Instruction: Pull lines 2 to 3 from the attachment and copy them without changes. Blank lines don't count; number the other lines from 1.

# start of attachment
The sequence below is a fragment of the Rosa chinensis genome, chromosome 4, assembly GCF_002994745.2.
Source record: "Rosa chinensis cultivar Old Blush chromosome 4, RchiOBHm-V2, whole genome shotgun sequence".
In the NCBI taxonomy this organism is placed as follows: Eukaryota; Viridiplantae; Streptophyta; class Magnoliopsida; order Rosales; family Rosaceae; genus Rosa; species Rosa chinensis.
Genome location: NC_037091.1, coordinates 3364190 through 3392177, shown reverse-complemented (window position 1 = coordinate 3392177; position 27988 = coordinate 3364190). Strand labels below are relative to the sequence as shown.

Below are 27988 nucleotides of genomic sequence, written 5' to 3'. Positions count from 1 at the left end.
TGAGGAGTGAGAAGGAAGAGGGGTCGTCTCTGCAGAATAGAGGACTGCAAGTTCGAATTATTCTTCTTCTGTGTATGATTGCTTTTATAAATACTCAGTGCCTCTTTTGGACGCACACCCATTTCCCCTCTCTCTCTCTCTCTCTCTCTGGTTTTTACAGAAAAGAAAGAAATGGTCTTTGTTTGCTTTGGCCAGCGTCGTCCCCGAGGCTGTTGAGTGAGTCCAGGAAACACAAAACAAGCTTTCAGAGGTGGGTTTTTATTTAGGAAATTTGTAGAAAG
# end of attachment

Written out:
Source record: "Rosa chinensis cultivar Old Blush chromosome 4, RchiOBHm-V2, whole genome shotgun sequence".
In the NCBI taxonomy this organism is placed as follows: Eukaryota; Viridiplantae; Streptophyta; class Magnoliopsida; order Rosales; family Rosaceae; genus Rosa; species Rosa chinensis.